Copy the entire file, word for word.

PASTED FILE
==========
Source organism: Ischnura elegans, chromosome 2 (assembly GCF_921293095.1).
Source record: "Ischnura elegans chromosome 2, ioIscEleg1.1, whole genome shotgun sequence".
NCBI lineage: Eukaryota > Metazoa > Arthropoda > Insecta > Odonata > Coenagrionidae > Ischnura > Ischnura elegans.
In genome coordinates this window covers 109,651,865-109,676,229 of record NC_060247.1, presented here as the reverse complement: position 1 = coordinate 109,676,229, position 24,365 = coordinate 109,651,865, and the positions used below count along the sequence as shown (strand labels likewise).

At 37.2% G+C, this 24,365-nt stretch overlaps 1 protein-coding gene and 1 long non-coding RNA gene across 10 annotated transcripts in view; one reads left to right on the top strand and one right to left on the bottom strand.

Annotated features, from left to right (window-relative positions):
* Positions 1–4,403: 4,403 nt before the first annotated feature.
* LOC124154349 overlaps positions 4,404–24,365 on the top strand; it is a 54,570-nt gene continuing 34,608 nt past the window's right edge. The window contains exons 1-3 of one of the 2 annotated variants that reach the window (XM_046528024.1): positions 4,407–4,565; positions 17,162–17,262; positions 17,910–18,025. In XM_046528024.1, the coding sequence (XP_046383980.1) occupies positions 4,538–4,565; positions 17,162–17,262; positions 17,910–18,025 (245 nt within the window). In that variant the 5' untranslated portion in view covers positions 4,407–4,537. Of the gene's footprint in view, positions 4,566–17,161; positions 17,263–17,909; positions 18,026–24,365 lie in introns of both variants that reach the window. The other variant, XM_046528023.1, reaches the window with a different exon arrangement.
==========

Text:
Source organism: Ischnura elegans, chromosome 2 (assembly GCF_921293095.1).
Source record: "Ischnura elegans chromosome 2, ioIscEleg1.1, whole genome shotgun sequence".
NCBI lineage: Eukaryota > Metazoa > Arthropoda > Insecta > Odonata > Coenagrionidae > Ischnura > Ischnura elegans.
In genome coordinates this window covers 109,651,865-109,676,229 of record NC_060247.1, presented here as the reverse complement: position 1 = coordinate 109,676,229, position 24,365 = coordinate 109,651,865, and the positions used below count along the sequence as shown (strand labels likewise).

At 37.2% G+C, this 24,365-nt stretch overlaps 1 protein-coding gene and 1 long non-coding RNA gene across 10 annotated transcripts in view; one reads left to right on the top strand and one right to left on the bottom strand.

Annotated features, from left to right (window-relative positions):
* Positions 1–4,403: 4,403 nt before the first annotated feature.
* LOC124154349 overlaps positions 4,404–24,365 on the top strand; it is a 54,570-nt gene continuing 34,608 nt past the window's right edge. The window contains exons 1-3 of one of the 2 annotated variants that reach the window (XM_046528024.1): positions 4,407–4,565; positions 17,162–17,262; positions 17,910–18,025. In XM_046528024.1, the coding sequence (XP_046383980.1) occupies positions 4,538–4,565; positions 17,162–17,262; positions 17,910–18,025 (245 nt within the window). In that variant the 5' untranslated portion in view covers positions 4,407–4,537. Of the gene's footprint in view, positions 4,566–17,161; positions 17,263–17,909; positions 18,026–24,365 lie in introns of both variants that reach the window. The other variant, XM_046528023.1, reaches the window with a different exon arrangement.